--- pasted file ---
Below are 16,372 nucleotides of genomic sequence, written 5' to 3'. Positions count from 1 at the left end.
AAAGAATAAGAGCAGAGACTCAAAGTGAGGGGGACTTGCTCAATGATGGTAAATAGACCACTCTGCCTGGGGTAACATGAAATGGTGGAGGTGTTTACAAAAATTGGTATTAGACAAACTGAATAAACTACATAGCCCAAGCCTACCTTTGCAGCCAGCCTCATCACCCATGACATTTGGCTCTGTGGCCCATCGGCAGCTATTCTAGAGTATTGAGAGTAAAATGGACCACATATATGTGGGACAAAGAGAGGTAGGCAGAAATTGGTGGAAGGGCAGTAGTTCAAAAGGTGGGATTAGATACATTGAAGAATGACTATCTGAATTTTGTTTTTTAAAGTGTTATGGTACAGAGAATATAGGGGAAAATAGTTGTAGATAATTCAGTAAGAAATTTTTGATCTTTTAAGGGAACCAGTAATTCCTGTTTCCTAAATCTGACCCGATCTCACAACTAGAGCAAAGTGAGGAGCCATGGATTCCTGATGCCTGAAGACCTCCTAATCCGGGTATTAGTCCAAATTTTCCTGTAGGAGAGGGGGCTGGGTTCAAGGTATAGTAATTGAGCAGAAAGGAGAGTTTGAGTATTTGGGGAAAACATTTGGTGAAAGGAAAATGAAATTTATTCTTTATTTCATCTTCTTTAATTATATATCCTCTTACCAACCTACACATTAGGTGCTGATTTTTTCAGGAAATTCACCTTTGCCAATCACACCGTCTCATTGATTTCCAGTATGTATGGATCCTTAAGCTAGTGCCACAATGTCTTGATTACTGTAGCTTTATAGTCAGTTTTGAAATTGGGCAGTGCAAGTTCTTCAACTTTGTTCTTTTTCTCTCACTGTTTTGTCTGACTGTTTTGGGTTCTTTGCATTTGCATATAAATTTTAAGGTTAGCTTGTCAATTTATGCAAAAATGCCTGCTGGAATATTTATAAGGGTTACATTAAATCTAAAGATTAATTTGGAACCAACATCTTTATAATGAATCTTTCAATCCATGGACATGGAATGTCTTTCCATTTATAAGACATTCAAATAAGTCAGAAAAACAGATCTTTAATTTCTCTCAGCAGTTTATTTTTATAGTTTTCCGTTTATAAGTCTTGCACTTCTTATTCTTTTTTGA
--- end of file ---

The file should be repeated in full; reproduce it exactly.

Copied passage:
Below are 16,372 nucleotides of genomic sequence, written 5' to 3'. Positions count from 1 at the left end.
AAAGAATAAGAGCAGAGACTCAAAGTGAGGGGGACTTGCTCAATGATGGTAAATAGACCACTCTGCCTGGGGTAACATGAAATGGTGGAGGTGTTTACAAAAATTGGTATTAGACAAACTGAATAAACTACATAGCCCAAGCCTACCTTTGCAGCCAGCCTCATCACCCATGACATTTGGCTCTGTGGCCCATCGGCAGCTATTCTAGAGTATTGAGAGTAAAATGGACCACATATATGTGGGACAAAGAGAGGTAGGCAGAAATTGGTGGAAGGGCAGTAGTTCAAAAGGTGGGATTAGATACATTGAAGAATGACTATCTGAATTTTGTTTTTTAAAGTGTTATGGTACAGAGAATATAGGGGAAAATAGTTGTAGATAATTCAGTAAGAAATTTTTGATCTTTTAAGGGAACCAGTAATTCCTGTTTCCTAAATCTGACCCGATCTCACAACTAGAGCAAAGTGAGGAGCCATGGATTCCTGATGCCTGAAGACCTCCTAATCCGGGTATTAGTCCAAATTTTCCTGTAGGAGAGGGGGCTGGGTTCAAGGTATAGTAATTGAGCAGAAAGGAGAGTTTGAGTATTTGGGGAAAACATTTGGTGAAAGGAAAATGAAATTTATTCTTTATTTCATCTTCTTTAATTATATATCCTCTTACCAACCTACACATTAGGTGCTGATTTTTTCAGGAAATTCACCTTTGCCAATCACACCGTCTCATTGATTTCCAGTATGTATGGATCCTTAAGCTAGTGCCACAATGTCTTGATTACTGTAGCTTTATAGTCAGTTTTGAAATTGGGCAGTGCAAGTTCTTCAACTTTGTTCTTTTTCTCTCACTGTTTTGTCTGACTGTTTTGGGTTCTTTGCATTTGCATATAAATTTTAAGGTTAGCTTGTCAATTTATGCAAAAATGCCTGCTGGAATATTTATAAGGGTTACATTAAATCTAAAGATTAATTTGGAACCAACATCTTTATAATGAATCTTTCAATCCATGGACATGGAATGTCTTTCCATTTATAAGACATTCAAATAAGTCAGAAAAACAGATCTTTAATTTCTCTCAGCAGTTTATTTTTATAGTTTTCCGTTTATAAGTCTTGCACTTCTTATTCTTTTTTGA